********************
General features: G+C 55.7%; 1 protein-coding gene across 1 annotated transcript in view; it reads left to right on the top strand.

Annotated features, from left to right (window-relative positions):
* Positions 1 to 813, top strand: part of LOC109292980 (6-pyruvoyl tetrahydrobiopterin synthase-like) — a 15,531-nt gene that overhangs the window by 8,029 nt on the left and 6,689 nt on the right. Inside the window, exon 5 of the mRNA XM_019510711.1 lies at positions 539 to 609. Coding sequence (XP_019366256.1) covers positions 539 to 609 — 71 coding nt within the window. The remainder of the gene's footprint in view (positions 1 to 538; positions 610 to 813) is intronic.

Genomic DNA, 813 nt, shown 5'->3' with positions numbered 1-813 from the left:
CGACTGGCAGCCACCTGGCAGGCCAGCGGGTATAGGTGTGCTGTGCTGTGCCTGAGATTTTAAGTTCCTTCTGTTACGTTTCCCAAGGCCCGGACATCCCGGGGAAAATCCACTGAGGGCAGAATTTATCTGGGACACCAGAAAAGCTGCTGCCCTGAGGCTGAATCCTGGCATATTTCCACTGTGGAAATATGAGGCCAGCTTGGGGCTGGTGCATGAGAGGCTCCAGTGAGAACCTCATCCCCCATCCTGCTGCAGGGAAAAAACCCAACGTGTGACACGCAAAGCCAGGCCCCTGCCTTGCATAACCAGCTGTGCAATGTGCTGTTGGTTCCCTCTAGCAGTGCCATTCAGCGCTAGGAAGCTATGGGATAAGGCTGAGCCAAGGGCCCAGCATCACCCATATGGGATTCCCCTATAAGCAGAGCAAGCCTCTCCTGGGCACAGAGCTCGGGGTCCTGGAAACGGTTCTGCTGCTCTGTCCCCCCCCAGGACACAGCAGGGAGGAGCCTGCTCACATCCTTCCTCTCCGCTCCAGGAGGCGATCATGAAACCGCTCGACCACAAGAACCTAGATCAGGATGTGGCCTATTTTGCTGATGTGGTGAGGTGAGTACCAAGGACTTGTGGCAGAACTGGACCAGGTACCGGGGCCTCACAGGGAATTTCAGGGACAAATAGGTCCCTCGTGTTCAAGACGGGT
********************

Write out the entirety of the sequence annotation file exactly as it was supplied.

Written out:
General features: G+C 55.7%; 1 protein-coding gene across 1 annotated transcript in view; it reads left to right on the top strand.

Annotated features, from left to right (window-relative positions):
* Positions 1 to 813, top strand: part of LOC109292980 (6-pyruvoyl tetrahydrobiopterin synthase-like) — a 15,531-nt gene that overhangs the window by 8,029 nt on the left and 6,689 nt on the right. Inside the window, exon 5 of the mRNA XM_019510711.1 lies at positions 539 to 609. Coding sequence (XP_019366256.1) covers positions 539 to 609 — 71 coding nt within the window. The remainder of the gene's footprint in view (positions 1 to 538; positions 610 to 813) is intronic.

Genomic DNA, 813 nt, shown 5'->3' with positions numbered 1-813 from the left:
CGACTGGCAGCCACCTGGCAGGCCAGCGGGTATAGGTGTGCTGTGCTGTGCCTGAGATTTTAAGTTCCTTCTGTTACGTTTCCCAAGGCCCGGACATCCCGGGGAAAATCCACTGAGGGCAGAATTTATCTGGGACACCAGAAAAGCTGCTGCCCTGAGGCTGAATCCTGGCATATTTCCACTGTGGAAATATGAGGCCAGCTTGGGGCTGGTGCATGAGAGGCTCCAGTGAGAACCTCATCCCCCATCCTGCTGCAGGGAAAAAACCCAACGTGTGACACGCAAAGCCAGGCCCCTGCCTTGCATAACCAGCTGTGCAATGTGCTGTTGGTTCCCTCTAGCAGTGCCATTCAGCGCTAGGAAGCTATGGGATAAGGCTGAGCCAAGGGCCCAGCATCACCCATATGGGATTCCCCTATAAGCAGAGCAAGCCTCTCCTGGGCACAGAGCTCGGGGTCCTGGAAACGGTTCTGCTGCTCTGTCCCCCCCCAGGACACAGCAGGGAGGAGCCTGCTCACATCCTTCCTCTCCGCTCCAGGAGGCGATCATGAAACCGCTCGACCACAAGAACCTAGATCAGGATGTGGCCTATTTTGCTGATGTGGTGAGGTGAGTACCAAGGACTTGTGGCAGAACTGGACCAGGTACCGGGGCCTCACAGGGAATTTCAGGGACAAATAGGTCCCTCGTGTTCAAGACGGGT